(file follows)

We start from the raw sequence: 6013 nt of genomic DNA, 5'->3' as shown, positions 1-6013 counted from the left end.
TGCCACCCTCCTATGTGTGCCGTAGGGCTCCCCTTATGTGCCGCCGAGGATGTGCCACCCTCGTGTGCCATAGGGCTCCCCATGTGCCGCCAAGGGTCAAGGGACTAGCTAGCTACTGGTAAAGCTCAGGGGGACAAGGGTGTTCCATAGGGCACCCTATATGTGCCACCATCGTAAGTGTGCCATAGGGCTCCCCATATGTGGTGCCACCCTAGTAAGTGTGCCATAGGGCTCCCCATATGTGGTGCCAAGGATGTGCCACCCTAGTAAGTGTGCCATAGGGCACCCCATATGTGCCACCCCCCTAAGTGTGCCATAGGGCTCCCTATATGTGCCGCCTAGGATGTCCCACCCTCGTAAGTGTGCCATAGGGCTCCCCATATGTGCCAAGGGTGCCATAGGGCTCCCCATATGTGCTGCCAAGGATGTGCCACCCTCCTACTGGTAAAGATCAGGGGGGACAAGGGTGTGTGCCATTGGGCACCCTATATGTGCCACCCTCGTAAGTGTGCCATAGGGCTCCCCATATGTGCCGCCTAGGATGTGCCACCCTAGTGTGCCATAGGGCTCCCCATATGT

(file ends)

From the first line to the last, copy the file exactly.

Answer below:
We start from the raw sequence: 6013 nt of genomic DNA, 5'->3' as shown, positions 1-6013 counted from the left end.
TGCCACCCTCCTATGTGTGCCGTAGGGCTCCCCTTATGTGCCGCCGAGGATGTGCCACCCTCGTGTGCCATAGGGCTCCCCATGTGCCGCCAAGGGTCAAGGGACTAGCTAGCTACTGGTAAAGCTCAGGGGGACAAGGGTGTTCCATAGGGCACCCTATATGTGCCACCATCGTAAGTGTGCCATAGGGCTCCCCATATGTGGTGCCACCCTAGTAAGTGTGCCATAGGGCTCCCCATATGTGGTGCCAAGGATGTGCCACCCTAGTAAGTGTGCCATAGGGCACCCCATATGTGCCACCCCCCTAAGTGTGCCATAGGGCTCCCTATATGTGCCGCCTAGGATGTCCCACCCTCGTAAGTGTGCCATAGGGCTCCCCATATGTGCCAAGGGTGCCATAGGGCTCCCCATATGTGCTGCCAAGGATGTGCCACCCTCCTACTGGTAAAGATCAGGGGGGACAAGGGTGTGTGCCATTGGGCACCCTATATGTGCCACCCTCGTAAGTGTGCCATAGGGCTCCCCATATGTGCCGCCTAGGATGTGCCACCCTAGTGTGCCATAGGGCTCCCCATATGT